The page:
Background: The present scenario of rapid industrial and population growth has become a
serious threat to environmental and energy concerns. Extremely noxious pollutants like dyes, heavy
metal ions, phenols, antibiotics and pesticides in water are the reason behind deprived water quality
leading to inadequate access to clean water. Photocatalysis is a prominent strategy for environmental
remediation as photocatalytic materials not only convert solar energy into usable energy expedient
but also shows potential application in pollutant mitigation. An effectual photocatalytic system must
possess wide visible absorption range, high physio-chemical firmness, and effective space-charge
separation along with strong redox ability. Polymeric graphitic carbon nitride a metal-free semiconductor
photocatalyst has outshined as a robust photocatalyst for various photocatalytic applications.
Methods: Hybridizing polymeric g-C3N4 with other semiconductor photocatalysts has not only conquer
the limitations related to pristine g-C3N4 but also displayed improved photoactivity. Different
photocatalytic systems involving g-C3N4 coupled metal-oxides, metal-free systems and complex heterojunction
systems are reviewed. Moreover, an all-embracing study based on g-C3N4 based nanocatalysts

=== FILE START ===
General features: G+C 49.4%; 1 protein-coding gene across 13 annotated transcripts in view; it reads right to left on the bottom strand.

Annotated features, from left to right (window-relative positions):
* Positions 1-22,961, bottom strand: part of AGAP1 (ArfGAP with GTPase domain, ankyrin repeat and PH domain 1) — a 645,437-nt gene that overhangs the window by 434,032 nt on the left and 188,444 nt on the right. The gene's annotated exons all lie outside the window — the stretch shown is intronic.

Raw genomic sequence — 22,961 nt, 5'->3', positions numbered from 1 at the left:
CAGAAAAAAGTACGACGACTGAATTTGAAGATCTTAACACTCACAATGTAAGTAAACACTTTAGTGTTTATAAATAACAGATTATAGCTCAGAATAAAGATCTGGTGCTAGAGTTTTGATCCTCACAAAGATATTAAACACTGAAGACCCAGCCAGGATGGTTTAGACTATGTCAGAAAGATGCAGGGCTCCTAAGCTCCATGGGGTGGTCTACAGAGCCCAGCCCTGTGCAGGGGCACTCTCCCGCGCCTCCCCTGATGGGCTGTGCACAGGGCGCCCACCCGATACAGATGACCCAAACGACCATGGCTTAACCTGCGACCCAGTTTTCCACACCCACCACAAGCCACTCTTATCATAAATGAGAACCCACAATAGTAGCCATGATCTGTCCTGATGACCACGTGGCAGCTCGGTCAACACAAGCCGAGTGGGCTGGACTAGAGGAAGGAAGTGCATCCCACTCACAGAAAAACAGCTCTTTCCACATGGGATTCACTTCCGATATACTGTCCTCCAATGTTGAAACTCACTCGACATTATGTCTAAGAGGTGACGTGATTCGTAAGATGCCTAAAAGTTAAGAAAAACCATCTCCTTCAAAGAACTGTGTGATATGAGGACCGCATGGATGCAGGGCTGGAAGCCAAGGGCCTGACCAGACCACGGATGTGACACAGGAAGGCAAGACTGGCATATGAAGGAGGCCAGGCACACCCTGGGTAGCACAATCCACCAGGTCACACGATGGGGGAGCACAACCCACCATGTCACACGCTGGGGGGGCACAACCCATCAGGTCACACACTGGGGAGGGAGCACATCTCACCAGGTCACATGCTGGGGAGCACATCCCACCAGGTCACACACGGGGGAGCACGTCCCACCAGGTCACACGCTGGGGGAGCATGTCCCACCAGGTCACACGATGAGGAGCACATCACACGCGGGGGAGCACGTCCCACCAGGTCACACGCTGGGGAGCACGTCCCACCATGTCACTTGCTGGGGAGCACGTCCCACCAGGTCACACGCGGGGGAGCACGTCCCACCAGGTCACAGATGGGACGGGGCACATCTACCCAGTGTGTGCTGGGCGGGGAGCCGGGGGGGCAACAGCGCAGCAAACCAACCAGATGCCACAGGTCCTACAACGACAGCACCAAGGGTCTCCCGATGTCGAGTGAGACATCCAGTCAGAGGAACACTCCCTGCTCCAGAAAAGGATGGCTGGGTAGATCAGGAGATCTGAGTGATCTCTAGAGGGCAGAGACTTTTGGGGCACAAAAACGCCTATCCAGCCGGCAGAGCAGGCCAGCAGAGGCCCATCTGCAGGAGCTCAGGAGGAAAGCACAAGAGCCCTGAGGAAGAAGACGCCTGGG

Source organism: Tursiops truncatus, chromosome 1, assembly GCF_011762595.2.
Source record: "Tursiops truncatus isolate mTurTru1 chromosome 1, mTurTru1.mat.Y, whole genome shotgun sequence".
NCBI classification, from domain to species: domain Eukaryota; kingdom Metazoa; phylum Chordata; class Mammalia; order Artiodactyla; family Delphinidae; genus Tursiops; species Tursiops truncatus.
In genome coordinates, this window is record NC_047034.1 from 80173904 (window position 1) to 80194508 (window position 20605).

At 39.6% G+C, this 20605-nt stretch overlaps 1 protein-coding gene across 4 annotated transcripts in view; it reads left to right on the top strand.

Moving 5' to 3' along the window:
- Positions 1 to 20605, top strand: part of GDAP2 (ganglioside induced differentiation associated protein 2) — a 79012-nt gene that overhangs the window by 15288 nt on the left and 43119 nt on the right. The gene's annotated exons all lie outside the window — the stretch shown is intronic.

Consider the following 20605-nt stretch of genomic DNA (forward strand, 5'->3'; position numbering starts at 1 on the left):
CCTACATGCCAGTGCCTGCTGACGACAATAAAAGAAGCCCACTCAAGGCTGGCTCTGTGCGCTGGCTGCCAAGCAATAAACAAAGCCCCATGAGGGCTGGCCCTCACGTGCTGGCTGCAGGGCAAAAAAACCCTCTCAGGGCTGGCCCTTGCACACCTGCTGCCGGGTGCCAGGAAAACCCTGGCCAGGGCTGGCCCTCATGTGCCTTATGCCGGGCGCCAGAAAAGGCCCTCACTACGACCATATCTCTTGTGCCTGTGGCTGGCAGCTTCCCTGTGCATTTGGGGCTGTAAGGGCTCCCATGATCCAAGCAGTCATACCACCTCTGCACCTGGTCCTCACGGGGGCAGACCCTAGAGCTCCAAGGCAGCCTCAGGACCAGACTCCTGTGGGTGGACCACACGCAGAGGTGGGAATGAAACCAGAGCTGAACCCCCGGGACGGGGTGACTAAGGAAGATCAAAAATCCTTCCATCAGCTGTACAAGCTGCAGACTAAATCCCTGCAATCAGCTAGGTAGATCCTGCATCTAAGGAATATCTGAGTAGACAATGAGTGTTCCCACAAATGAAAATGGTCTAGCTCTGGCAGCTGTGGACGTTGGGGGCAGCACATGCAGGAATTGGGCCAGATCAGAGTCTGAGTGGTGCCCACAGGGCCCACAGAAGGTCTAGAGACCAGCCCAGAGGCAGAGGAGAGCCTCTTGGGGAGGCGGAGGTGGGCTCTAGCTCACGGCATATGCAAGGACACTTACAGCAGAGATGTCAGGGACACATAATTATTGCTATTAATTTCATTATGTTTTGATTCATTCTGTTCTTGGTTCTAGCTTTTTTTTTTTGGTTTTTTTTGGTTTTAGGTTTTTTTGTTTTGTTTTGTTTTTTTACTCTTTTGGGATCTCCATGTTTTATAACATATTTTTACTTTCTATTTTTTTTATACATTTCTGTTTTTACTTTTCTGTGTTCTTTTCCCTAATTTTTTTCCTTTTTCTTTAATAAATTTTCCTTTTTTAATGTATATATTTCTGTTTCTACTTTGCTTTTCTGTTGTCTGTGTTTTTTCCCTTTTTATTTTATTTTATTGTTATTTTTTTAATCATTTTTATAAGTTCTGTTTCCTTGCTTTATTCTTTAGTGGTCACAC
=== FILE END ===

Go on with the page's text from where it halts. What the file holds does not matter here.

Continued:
is explored via heterojunction formation taking g-C3N4 as one component.
Results: Photocatalytic experiments involving photodegradation of pollutants, revealed the significance
of metal-free g-C3N4 in the heterojunction system which remarkably boost the photoactivity
through effective separation and migration of photocarriers. Moreover, from recyclability experiments,
exceptional photostability of g-C3N4 based photocatalysts was observed. Photocatalytic pollutant
degradation is a complex phenomenon which requires significant experimental techniques to
support the mechanism. With the help of photoelectrochemical analysis, the mechanisms behind photodegradation
can be evaluated and explored.
Conclusion: Metal-free polymeric g-C3N4 is a potential semiconductor photocatalyst which can be
optimally utilized for wastewater treatment. Coupling g-C3N4 with another semiconductor material
with an appropriate band edge can effectively enhance the photocatalytic efficacy. Herein, g-C3N4
derived metal-oxide, metal-free and complex heterojunction systems are explored and their photocatalytic
efficiency is evaluated for pollutant degradation. However, more effective research efforts
are needed for large-scale applications of g-C3N4 based photocatalysts.